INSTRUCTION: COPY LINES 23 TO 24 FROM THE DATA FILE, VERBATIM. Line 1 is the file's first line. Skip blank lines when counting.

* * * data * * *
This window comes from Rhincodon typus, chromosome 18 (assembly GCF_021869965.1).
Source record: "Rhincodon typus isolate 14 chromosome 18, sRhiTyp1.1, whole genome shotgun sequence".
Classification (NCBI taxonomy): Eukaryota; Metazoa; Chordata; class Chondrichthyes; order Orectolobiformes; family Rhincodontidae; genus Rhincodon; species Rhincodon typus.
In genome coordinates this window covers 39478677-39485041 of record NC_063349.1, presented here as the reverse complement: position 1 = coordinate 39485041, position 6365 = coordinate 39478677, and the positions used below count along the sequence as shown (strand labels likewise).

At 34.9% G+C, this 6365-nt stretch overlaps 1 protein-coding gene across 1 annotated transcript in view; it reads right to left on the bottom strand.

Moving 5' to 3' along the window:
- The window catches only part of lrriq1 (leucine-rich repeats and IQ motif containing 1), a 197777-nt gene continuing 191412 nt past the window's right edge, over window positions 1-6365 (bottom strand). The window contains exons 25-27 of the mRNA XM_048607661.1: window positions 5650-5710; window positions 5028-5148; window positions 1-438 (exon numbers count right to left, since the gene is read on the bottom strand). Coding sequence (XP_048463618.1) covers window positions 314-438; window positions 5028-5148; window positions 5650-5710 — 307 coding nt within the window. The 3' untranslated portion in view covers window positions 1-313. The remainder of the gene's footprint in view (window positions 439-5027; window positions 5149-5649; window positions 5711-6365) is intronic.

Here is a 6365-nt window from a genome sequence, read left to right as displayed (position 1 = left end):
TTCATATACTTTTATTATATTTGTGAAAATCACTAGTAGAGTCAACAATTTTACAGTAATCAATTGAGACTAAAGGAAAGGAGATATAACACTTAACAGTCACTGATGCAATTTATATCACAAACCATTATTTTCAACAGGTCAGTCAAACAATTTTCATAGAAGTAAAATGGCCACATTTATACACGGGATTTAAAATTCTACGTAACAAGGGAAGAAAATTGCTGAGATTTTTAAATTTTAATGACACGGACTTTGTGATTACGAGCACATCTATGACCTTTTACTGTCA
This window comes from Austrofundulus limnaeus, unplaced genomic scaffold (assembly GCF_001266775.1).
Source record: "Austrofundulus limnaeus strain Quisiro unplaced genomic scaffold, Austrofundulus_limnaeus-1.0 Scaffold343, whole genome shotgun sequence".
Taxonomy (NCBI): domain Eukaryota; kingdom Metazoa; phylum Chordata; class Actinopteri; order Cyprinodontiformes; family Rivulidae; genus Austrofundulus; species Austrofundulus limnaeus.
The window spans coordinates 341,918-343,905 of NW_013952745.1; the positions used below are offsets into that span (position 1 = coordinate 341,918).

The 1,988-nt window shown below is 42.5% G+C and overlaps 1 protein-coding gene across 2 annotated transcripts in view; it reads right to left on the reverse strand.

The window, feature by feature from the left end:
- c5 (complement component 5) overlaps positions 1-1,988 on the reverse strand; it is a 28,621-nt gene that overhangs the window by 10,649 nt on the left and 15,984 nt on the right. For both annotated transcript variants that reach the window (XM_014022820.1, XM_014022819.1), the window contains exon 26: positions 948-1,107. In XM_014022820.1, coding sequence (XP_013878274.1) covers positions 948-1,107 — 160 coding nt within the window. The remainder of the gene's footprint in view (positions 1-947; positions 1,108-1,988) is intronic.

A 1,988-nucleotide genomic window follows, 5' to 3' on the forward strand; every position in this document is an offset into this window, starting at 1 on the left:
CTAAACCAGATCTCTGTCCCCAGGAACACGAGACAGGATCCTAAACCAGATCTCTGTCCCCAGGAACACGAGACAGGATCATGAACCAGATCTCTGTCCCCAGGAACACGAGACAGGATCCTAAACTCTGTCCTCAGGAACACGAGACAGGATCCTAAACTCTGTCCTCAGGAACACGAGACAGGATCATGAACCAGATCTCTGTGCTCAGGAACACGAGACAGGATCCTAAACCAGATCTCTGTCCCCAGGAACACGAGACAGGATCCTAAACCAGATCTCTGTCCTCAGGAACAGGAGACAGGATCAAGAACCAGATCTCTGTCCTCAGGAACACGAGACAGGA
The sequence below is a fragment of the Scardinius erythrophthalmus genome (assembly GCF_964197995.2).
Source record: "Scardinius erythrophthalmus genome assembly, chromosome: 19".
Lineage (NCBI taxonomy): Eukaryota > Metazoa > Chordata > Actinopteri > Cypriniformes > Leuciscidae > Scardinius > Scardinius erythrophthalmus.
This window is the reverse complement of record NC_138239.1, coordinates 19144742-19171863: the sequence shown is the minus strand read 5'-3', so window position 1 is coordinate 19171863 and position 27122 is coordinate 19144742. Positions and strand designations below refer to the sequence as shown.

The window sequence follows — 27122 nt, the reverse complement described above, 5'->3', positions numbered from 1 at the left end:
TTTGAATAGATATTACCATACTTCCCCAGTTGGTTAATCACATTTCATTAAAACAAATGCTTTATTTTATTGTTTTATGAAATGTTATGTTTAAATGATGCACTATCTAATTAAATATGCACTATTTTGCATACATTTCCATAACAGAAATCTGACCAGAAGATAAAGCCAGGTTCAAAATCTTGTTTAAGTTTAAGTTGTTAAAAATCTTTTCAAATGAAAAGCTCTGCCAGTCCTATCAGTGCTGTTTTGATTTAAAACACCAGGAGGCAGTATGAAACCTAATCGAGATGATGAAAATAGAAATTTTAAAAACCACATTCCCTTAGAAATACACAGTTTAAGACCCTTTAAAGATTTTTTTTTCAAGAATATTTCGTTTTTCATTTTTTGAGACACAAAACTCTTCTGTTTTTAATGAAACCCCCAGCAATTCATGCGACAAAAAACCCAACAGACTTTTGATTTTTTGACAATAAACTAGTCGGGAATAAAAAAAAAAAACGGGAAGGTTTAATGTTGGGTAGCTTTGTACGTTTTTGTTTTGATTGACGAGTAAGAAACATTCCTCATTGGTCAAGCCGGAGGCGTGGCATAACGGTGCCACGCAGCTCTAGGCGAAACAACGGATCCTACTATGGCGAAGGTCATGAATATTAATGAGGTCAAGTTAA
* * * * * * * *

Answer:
The window sequence follows — 27122 nt, the reverse complement described above, 5'->3', positions numbered from 1 at the left end:
TTTGAATAGATATTACCATACTTCCCCAGTTGGTTAATCACATTTCATTAAAACAAATGCTTTATTTTATTGTTTTATGAAATGTTATGTTTAAATGATGCACTATCTAATTAAATATGCACTATTTTGCATACATTTCCATAACAGAAATCTGACCAGAAGATAAAGCCAGGTTCAAAATCTTGTTTAAGTTTAAGTTGTTAAAAATCTTTTCAAATGAAAAGCTCTGCCAGTCCTATCAGTGCTGTTTTGATTTAAAACACCAGGAGGCAGTATGAAACCTAATCGAGATGATGAAAATAGAAATTTTAAAAACCACATTCCCTTAGAAATACACAGTTTAAGACCCTTTAAAGATTTTTTTTTCAAGAATATTTCGTTTTTCATTTTTTGAGACACAAAACTCTTCTGTTTTTAATGAAACCCCCAGCAATTCATGCGACAAAAAACCCAACAGACTTTTGATTTTTTGACAATAAACTAGTCGGGAATAAAAAAAAAAAACGGGAAGGTTTAATGTTGGGTAGCTTTGTACGTTTTTGTTTTGATTGACGAGTAAGAAACATTCCTCATTGGTCAAGCCGGAGGCGTGGCATAACGGTGCCACGCAGCTCTAGGCGAAACAACGGATCCTACTATGGCGAAGGTCATGAATATTAATGAGGTCAAGTTAA